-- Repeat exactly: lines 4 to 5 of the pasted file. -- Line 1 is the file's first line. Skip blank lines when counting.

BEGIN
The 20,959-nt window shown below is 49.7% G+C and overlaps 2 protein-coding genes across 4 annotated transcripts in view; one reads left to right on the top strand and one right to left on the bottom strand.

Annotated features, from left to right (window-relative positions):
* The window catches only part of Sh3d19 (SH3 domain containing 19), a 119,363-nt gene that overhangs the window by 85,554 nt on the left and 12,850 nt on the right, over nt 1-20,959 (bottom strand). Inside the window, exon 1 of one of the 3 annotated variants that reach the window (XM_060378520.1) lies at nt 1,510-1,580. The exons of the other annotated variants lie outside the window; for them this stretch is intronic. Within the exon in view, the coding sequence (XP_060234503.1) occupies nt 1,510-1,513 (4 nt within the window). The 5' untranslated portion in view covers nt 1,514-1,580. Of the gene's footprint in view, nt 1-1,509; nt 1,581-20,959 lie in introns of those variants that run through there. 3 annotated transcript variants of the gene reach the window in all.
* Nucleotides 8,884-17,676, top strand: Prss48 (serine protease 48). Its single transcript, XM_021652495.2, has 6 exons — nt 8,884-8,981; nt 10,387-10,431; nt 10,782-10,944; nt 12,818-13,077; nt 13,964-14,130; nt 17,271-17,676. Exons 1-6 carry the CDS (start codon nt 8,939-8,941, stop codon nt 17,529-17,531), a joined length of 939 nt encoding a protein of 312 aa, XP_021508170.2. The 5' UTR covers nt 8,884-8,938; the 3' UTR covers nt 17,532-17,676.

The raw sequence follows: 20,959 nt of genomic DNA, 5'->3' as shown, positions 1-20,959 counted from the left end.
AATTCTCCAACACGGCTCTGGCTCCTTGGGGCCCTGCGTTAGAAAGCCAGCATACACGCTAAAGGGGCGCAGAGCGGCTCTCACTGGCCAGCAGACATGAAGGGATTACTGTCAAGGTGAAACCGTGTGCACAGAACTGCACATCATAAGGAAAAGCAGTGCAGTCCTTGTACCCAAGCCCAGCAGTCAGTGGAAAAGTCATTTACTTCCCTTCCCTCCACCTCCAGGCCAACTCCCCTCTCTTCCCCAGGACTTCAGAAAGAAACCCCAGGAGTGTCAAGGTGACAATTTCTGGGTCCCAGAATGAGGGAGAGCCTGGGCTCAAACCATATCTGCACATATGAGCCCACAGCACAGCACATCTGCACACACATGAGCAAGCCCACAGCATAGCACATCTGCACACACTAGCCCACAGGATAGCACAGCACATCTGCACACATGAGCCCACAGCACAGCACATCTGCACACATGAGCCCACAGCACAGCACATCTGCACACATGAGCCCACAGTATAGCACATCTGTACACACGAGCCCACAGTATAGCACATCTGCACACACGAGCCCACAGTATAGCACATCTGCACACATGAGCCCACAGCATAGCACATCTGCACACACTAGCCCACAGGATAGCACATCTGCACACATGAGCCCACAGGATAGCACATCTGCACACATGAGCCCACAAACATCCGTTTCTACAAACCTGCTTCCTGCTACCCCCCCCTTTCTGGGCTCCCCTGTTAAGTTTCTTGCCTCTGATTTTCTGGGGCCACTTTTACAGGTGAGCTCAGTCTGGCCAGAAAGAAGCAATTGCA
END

* Nucleotides 8,884-17,676, top strand: Prss48 (serine protease 48). Its single transcript, XM_021652495.2, has 6 exons — nt 8,884-8,981; nt 10,387-10,431; nt 10,782-10,944; nt 12,818-13,077; nt 13,964-14,130; nt 17,271-17,676. Exons 1-6 carry the CDS (start codon nt 8,939-8,941, stop codon nt 17,529-17,531), a joined length of 939 nt encoding a protein of 312 aa, XP_021508170.2. The 5' UTR covers nt 8,884-8,938; the 3' UTR covers nt 17,532-17,676.

The raw sequence follows: 20,959 nt of genomic DNA, 5'->3' as shown, positions 1-20,959 counted from the left end.